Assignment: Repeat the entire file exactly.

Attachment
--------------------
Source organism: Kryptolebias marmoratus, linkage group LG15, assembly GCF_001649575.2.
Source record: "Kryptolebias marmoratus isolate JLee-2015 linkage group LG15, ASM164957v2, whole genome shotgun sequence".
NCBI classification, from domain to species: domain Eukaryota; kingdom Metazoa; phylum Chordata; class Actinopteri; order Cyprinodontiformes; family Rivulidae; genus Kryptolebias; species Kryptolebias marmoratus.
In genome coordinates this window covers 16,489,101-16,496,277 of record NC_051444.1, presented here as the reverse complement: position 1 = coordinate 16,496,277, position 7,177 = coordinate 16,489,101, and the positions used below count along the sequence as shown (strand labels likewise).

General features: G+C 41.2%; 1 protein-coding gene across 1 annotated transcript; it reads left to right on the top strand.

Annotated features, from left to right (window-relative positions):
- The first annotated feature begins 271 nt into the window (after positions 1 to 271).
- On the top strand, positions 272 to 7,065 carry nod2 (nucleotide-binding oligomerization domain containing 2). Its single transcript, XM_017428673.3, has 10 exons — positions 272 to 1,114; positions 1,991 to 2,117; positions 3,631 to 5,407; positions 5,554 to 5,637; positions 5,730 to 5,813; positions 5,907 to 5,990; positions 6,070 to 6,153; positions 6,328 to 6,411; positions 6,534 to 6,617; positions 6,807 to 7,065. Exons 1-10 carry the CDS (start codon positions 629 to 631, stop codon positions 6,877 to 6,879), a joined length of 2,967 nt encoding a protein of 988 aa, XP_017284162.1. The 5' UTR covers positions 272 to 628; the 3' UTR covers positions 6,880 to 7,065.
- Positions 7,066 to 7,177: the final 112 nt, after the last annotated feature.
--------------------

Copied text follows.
Source organism: Kryptolebias marmoratus, linkage group LG15, assembly GCF_001649575.2.
Source record: "Kryptolebias marmoratus isolate JLee-2015 linkage group LG15, ASM164957v2, whole genome shotgun sequence".
NCBI classification, from domain to species: domain Eukaryota; kingdom Metazoa; phylum Chordata; class Actinopteri; order Cyprinodontiformes; family Rivulidae; genus Kryptolebias; species Kryptolebias marmoratus.
In genome coordinates this window covers 16,489,101-16,496,277 of record NC_051444.1, presented here as the reverse complement: position 1 = coordinate 16,496,277, position 7,177 = coordinate 16,489,101, and the positions used below count along the sequence as shown (strand labels likewise).

General features: G+C 41.2%; 1 protein-coding gene across 1 annotated transcript; it reads left to right on the top strand.

Annotated features, from left to right (window-relative positions):
- The first annotated feature begins 271 nt into the window (after positions 1 to 271).
- On the top strand, positions 272 to 7,065 carry nod2 (nucleotide-binding oligomerization domain containing 2). Its single transcript, XM_017428673.3, has 10 exons — positions 272 to 1,114; positions 1,991 to 2,117; positions 3,631 to 5,407; positions 5,554 to 5,637; positions 5,730 to 5,813; positions 5,907 to 5,990; positions 6,070 to 6,153; positions 6,328 to 6,411; positions 6,534 to 6,617; positions 6,807 to 7,065. Exons 1-10 carry the CDS (start codon positions 629 to 631, stop codon positions 6,877 to 6,879), a joined length of 2,967 nt encoding a protein of 988 aa, XP_017284162.1. The 5' UTR covers positions 272 to 628; the 3' UTR covers positions 6,880 to 7,065.
- Positions 7,066 to 7,177: the final 112 nt, after the last annotated feature.